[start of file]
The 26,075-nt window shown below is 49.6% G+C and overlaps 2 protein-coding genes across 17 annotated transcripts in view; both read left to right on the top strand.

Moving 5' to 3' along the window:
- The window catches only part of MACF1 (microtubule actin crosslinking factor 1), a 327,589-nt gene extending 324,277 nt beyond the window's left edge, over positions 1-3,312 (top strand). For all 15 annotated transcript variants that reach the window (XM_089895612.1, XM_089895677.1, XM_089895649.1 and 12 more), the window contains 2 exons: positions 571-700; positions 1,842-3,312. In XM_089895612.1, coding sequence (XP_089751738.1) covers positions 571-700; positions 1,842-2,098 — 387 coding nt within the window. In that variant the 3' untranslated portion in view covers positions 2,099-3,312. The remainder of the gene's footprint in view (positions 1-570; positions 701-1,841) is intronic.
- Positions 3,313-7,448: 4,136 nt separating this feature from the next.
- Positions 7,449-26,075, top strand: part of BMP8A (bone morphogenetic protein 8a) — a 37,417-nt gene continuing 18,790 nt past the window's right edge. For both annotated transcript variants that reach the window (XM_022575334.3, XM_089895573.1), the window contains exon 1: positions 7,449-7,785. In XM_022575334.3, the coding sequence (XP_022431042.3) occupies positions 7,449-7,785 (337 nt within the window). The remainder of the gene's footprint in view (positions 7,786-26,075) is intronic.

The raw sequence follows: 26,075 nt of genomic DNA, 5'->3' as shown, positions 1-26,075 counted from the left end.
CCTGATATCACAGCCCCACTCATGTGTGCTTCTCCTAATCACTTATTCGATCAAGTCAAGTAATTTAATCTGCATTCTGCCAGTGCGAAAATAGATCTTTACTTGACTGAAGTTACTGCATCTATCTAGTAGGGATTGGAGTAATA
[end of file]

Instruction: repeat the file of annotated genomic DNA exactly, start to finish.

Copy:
The 26,075-nt window shown below is 49.6% G+C and overlaps 2 protein-coding genes across 17 annotated transcripts in view; both read left to right on the top strand.

Moving 5' to 3' along the window:
- The window catches only part of MACF1 (microtubule actin crosslinking factor 1), a 327,589-nt gene extending 324,277 nt beyond the window's left edge, over positions 1-3,312 (top strand). For all 15 annotated transcript variants that reach the window (XM_089895612.1, XM_089895677.1, XM_089895649.1 and 12 more), the window contains 2 exons: positions 571-700; positions 1,842-3,312. In XM_089895612.1, coding sequence (XP_089751738.1) covers positions 571-700; positions 1,842-2,098 — 387 coding nt within the window. In that variant the 3' untranslated portion in view covers positions 2,099-3,312. The remainder of the gene's footprint in view (positions 1-570; positions 701-1,841) is intronic.
- Positions 3,313-7,448: 4,136 nt separating this feature from the next.
- Positions 7,449-26,075, top strand: part of BMP8A (bone morphogenetic protein 8a) — a 37,417-nt gene continuing 18,790 nt past the window's right edge. For both annotated transcript variants that reach the window (XM_022575334.3, XM_089895573.1), the window contains exon 1: positions 7,449-7,785. In XM_022575334.3, the coding sequence (XP_022431042.3) occupies positions 7,449-7,785 (337 nt within the window). The remainder of the gene's footprint in view (positions 7,786-26,075) is intronic.

The raw sequence follows: 26,075 nt of genomic DNA, 5'->3' as shown, positions 1-26,075 counted from the left end.
CCTGATATCACAGCCCCACTCATGTGTGCTTCTCCTAATCACTTATTCGATCAAGTCAAGTAATTTAATCTGCATTCTGCCAGTGCGAAAATAGATCTTTACTTGACTGAAGTTACTGCATCTATCTAGTAGGGATTGGAGTAATA